Marxist theory

A nonprofit violates rules of capitalist economics

Irene has been taking a class in playwriting. The class is put on by a non-profit. Recently the teacher, whom Irene likes, resigned because he would not commit to a clause in his contract which he felt limited his work options outside of the organization. As Irene explains in the letter below, the clause to which he objected violated the fundamental principles of the sale and purchase of labor power under capitalism.

April 23, 2019

Dear _________,

I am shocked, dismayed, and deeply pained by the outcome of your inability to come to an understanding with the instructor of the Playwriting Workshop.

It seems to me that wanting to control the labor power of a working man outside of the hours contracted for that labor power is in violation of the well established rules of commodity exchange. The instructor’s only commodity on the labor market is his ability to labor i.e. his labor power. If he were a slave, and you his master, he would himself be a commodity and you would be entitled to his life long power to labor and you could also dictate all conditions of his labor. Unfortunately for you, he is a working man i.e. a man free to sell his labor power for a certain amount of time to whomever is willing to buy it.

It seems to me that you have access to this man’s labor only during the time he contracts to work in the school. Outside of those hours you have no right to dictate what he does with his labor power.

Furthermore, the antagonism between the instructor’s desire to deliver a quality program and the desire of your administration to cut corners is a replica of the conditions of labor in other industries. Of course, under the rules of capitalist production, you, as the employer, have the right to decide the quality of your program. Under the rules of capitalist production, he, as the employee, has no such right.

I thought that this school was an organization that prided itself on its humanistic approach. I thought that it was an organization that offered a refuge from the harsh realities of the capitalist commodities market and mode of production. I seem to have been gravely mistaken.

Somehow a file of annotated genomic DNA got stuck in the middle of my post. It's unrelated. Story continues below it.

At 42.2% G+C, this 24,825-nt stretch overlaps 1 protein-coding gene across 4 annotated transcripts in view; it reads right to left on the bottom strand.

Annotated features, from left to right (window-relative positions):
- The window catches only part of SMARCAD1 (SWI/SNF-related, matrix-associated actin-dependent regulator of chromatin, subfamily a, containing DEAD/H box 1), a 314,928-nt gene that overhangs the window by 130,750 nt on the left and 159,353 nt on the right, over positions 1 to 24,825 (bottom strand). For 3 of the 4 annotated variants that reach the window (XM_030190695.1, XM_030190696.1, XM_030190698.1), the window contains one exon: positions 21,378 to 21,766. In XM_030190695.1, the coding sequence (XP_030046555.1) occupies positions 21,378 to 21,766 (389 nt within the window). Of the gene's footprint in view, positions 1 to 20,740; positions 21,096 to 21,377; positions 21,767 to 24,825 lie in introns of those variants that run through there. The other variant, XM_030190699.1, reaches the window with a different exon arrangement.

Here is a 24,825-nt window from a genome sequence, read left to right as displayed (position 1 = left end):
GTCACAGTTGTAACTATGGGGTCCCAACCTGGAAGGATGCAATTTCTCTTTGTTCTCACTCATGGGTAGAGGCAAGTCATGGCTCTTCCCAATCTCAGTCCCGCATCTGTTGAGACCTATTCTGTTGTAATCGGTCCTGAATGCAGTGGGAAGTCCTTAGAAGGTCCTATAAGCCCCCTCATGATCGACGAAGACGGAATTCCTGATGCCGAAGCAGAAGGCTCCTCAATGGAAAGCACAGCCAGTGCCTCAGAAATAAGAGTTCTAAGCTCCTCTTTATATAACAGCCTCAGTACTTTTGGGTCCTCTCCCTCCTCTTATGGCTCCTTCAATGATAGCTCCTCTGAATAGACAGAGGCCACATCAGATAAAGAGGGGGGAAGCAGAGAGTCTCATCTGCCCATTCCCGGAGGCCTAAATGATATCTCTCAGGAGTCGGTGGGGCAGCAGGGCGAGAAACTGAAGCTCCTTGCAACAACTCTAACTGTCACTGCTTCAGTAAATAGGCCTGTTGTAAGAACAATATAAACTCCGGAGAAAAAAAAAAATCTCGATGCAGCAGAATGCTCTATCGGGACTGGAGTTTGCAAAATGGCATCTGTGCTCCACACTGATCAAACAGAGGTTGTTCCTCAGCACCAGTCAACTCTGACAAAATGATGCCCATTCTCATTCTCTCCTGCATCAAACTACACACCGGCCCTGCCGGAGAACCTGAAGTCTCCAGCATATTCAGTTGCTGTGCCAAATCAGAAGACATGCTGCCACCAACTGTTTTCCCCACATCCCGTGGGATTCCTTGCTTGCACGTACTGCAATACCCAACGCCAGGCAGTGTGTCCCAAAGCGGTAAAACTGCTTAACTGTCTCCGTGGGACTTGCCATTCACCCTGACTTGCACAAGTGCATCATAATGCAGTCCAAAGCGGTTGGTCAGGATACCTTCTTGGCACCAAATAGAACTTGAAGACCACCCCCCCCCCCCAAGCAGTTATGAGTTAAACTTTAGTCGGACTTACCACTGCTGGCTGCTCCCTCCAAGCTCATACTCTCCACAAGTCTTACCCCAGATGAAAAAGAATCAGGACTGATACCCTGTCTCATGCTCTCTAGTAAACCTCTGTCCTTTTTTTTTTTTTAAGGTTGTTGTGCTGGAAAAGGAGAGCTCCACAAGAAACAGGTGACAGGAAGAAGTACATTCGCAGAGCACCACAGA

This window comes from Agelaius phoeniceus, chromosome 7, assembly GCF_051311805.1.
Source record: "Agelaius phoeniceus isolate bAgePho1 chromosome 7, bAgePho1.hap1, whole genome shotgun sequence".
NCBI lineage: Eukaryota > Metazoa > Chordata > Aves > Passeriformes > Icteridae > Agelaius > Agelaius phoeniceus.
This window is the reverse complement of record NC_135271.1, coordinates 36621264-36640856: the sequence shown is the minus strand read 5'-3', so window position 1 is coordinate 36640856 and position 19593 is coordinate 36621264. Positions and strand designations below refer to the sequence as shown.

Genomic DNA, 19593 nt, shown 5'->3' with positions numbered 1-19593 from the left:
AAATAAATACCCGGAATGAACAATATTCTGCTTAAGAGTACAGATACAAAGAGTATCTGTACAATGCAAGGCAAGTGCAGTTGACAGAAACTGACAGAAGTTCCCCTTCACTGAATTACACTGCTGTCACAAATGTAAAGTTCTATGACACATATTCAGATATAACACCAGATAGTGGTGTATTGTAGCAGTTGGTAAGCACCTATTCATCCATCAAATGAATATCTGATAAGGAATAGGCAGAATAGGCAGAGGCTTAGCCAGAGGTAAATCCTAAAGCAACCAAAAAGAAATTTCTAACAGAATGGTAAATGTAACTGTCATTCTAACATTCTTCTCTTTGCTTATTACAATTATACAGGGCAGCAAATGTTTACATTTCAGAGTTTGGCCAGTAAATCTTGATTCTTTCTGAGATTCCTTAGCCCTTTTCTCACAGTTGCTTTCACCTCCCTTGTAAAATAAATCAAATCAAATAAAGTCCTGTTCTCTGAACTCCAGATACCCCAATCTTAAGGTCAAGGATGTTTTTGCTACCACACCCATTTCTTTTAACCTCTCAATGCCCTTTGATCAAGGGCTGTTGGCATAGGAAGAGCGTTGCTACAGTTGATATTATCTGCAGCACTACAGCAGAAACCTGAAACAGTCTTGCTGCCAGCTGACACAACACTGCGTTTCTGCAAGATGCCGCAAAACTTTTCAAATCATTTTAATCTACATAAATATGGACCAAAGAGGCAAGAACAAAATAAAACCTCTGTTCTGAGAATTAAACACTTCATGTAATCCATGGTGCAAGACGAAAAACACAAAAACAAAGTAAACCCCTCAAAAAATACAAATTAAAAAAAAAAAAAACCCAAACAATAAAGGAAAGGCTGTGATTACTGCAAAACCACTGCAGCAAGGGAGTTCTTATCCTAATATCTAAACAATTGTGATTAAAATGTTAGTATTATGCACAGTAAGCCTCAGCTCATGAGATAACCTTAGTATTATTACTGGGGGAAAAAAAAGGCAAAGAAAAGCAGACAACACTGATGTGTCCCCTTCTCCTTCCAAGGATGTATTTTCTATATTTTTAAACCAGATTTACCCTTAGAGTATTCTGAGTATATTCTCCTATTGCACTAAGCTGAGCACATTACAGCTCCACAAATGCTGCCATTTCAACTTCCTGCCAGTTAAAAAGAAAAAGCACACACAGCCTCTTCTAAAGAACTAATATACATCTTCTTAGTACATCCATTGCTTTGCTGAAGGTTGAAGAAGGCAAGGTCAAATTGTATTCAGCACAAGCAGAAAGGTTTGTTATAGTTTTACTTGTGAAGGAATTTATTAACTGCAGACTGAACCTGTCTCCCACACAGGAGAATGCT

I have been taking courses at the school for three years now. This semester, I am taking three classes. I have made a modest donation to the Playwriting Showcase. My intention was to donate more money to the Playwriting Showcase and to continue to take three classes every semester. This particular teacher has changed my life. He has filled it with creative possibilities and has led me to discover talents I thought I never had.

As a result of his departure, I am seriously rethinking my commitment to the school. I will not be coming back to the Playwriting Workshop and I expect you to reimburse me for that workshop since you broke your contract with me – I bought a class where I would be taught by a specific instructor.

Furthermore, I’m also thinking of dropping my two other workshops and however painful that will be for me of turning my back to the school. If I don’t do so immediately it’s because of my commitment to other students in the class. Hopefully, my teacher will let me know where he will be teaching because that’s where you will find me learning to write plays.

A sad and angry thespian and playwright,

Irene Kellogg

If you liked this living example of some of Marx’s economic theory, check out: Wall St. Journal Admits Marx was right.

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